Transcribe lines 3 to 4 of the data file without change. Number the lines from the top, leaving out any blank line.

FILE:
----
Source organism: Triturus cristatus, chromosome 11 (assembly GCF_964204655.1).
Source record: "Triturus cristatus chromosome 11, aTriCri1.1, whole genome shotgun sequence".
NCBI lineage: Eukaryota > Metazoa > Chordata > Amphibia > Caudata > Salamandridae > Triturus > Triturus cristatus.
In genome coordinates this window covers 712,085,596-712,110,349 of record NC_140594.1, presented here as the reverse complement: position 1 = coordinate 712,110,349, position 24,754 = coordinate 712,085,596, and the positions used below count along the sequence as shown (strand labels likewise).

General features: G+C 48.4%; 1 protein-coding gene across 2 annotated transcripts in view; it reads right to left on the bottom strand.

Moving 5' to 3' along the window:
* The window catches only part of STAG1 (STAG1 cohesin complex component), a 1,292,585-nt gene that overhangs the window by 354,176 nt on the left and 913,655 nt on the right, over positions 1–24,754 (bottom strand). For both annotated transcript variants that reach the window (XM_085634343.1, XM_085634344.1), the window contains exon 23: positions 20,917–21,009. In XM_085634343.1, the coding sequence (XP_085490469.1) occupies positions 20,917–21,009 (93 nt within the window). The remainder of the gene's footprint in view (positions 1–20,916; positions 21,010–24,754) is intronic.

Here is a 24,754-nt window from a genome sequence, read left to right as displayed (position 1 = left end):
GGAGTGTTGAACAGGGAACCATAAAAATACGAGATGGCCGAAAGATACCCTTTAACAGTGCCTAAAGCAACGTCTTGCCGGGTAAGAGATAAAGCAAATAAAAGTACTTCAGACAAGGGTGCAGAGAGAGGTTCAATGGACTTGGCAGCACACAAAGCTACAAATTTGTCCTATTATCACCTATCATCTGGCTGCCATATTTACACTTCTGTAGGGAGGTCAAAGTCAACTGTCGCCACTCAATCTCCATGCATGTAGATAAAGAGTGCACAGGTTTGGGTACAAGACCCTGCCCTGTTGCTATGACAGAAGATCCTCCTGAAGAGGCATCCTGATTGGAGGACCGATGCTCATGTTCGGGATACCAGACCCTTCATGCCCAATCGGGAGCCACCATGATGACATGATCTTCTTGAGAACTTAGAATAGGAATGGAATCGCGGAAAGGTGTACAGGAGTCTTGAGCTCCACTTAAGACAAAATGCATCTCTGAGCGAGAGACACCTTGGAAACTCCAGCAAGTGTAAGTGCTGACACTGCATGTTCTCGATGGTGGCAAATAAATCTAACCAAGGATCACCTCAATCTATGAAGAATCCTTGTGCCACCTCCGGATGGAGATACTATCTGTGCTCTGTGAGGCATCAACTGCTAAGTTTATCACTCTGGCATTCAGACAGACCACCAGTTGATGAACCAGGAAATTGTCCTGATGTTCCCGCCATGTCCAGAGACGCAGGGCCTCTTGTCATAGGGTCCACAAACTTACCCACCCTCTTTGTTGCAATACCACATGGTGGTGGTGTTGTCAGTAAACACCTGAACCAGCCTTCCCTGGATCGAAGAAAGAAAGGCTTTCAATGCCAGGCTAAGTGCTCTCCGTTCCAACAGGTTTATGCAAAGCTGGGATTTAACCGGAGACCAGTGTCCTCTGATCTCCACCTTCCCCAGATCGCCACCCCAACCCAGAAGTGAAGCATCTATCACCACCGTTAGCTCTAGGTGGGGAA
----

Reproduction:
NCBI lineage: Eukaryota > Metazoa > Chordata > Amphibia > Caudata > Salamandridae > Triturus > Triturus cristatus.
In genome coordinates this window covers 712,085,596-712,110,349 of record NC_140594.1, presented here as the reverse complement: position 1 = coordinate 712,110,349, position 24,754 = coordinate 712,085,596, and the positions used below count along the sequence as shown (strand labels likewise).